Software: Photoshop Cs6
Time To Complete: 40 minutes
In this tutorial, we will be learning how to create a rock formation from scratch using Photoshop. No 3D software required! Let’s begin…
First, create a Hue/Saturation adjustment layer. Refer to the bottom of your layer panel and click on the half filled circle. Select “Hue/Saturation”. Set the setting similar to what you see below. Notice, we’re in the “Yellow”, so only the yellow colors will be affected. In this case, it’s the rocks.
Using the Type Tool in large chunky black font, type out what you want your rocks to say. You can also use the shape tool, or any symbol really – even one you created yourself with the Pen Tool. I’m going to create a “123” structure.
When you’re done, duplicate your shape and change the color to gray. Bring the gray shape behind the black shape. Using the Move Tool, bring the gray layer slightly higher and to the right. Then hold the shift key and move the shape with the arrow keys to get this.
If youre using a shape or type layer, rasterize the layer. Simply right click on layer > select Rasterize. Now, on the gray shape, select the Pen Tool and start connecting the edges of the grey and black shapes. I’ll do this in red for your benefit – I would suggest that you do it in the same gray color as the gray shape layer.
Place the shape where you want it in your scenery. It’s easier to do this step now, rather than later.
Place the two shape layers that makes up your 3D object into a folder and name it “Shape”. Open up a large rock texture and clip it into both the gray and black shape. Move the rock texture in the gray shape, up a significant amount.
De-saturate both the rock textures.
Create a Color Balance adjustment layer, and clip it onto your Shape folder. Set “Cyan” to -15, and “Yellow” to +22.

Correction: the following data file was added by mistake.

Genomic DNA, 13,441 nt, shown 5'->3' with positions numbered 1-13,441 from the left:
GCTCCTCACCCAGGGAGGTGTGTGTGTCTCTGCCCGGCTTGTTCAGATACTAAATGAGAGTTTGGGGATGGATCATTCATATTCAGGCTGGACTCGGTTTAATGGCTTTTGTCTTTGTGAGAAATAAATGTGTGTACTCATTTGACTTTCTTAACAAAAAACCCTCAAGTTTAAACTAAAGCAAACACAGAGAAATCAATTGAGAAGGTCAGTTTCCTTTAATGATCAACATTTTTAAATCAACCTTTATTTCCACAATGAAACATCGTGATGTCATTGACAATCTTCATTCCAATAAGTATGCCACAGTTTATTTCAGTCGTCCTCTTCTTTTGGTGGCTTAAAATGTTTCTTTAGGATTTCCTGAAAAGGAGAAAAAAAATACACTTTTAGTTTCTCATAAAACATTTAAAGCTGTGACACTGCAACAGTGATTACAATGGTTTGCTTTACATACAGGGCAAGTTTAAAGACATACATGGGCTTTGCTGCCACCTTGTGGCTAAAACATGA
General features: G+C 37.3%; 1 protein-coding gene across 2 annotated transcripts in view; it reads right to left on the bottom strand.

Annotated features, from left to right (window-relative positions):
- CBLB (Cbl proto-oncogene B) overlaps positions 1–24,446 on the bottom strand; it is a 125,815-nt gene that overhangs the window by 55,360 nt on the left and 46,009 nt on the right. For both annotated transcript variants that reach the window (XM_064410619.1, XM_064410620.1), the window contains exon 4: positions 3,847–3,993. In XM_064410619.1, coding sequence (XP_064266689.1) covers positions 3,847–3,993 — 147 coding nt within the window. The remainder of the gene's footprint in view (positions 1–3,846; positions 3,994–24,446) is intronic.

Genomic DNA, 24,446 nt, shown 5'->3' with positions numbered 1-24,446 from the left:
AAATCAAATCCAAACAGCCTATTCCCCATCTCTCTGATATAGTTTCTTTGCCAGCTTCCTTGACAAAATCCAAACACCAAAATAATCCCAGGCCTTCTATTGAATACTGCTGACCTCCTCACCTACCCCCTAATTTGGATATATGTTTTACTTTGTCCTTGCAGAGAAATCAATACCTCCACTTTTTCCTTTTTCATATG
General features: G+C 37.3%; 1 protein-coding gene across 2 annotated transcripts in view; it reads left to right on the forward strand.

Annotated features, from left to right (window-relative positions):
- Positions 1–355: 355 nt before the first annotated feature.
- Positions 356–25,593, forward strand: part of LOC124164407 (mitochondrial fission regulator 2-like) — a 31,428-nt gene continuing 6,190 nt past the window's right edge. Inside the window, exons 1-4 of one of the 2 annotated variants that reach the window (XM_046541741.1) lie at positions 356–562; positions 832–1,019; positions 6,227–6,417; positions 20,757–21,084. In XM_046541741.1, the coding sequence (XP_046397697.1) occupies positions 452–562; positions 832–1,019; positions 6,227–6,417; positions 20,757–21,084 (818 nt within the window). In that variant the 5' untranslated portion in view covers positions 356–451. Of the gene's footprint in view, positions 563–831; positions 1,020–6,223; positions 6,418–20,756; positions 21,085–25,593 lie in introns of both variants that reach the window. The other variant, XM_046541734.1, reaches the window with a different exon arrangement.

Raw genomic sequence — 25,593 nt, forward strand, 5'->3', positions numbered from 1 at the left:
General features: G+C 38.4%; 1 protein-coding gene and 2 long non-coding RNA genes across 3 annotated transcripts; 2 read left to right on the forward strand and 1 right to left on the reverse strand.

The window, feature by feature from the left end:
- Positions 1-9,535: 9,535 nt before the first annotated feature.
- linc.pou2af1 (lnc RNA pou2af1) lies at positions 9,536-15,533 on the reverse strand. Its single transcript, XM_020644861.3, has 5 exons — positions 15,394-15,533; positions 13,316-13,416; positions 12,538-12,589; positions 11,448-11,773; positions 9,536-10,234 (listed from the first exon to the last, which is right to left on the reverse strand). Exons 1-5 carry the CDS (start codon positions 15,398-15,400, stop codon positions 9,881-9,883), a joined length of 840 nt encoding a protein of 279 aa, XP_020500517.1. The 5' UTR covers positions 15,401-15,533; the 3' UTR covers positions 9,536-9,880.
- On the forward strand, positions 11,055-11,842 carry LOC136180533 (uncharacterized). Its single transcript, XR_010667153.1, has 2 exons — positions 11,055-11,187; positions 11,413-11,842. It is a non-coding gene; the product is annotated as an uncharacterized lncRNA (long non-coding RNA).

Select the rock texture that’s clipped into the black shape and go to Image > Adjustments > Brightness/Contrast. Set Brightness to -50 and Contrast to +50. Select the other rock texture and set its Brightness to 40.
Now, let’s rough up the edges of the rock. Add a layer mask to both the black and gray shape layers. Starting with the black shape, select a small hard black brush and start carving out the edges of the rock.
Just try to follow the natural shape of the rocks – take your time. If the edges are too blurry, you can always click on your layer mask and go to Filter > Sharpen > Smart Sharpen and sharpen it to your liking.
Do the same with the gray shape layer.
Create a new layer above the gray shape’s rock texture and clip the layer. Set the layer mode to “Soft Light”. With a soft, round, large brush (set to black and then white), do some general shading.
Create a new layer and again, clip it to the gray shape layer above all the other layers. Using the Pen Tool shade, highlight the flat surfaces.
Create a new layer and clip it to the black shape layer above the rock texture. Set the layer mode to “Soft Light”. Paint white around the edges of the rock, but only where light would be hitting. Go over the bottom with a large black brush also.
Add a layer mask to the Shape folder, and with a hard round black brush, mask out any rocks on the ground that are in front of your rock formation so it actually looks a part of the environment.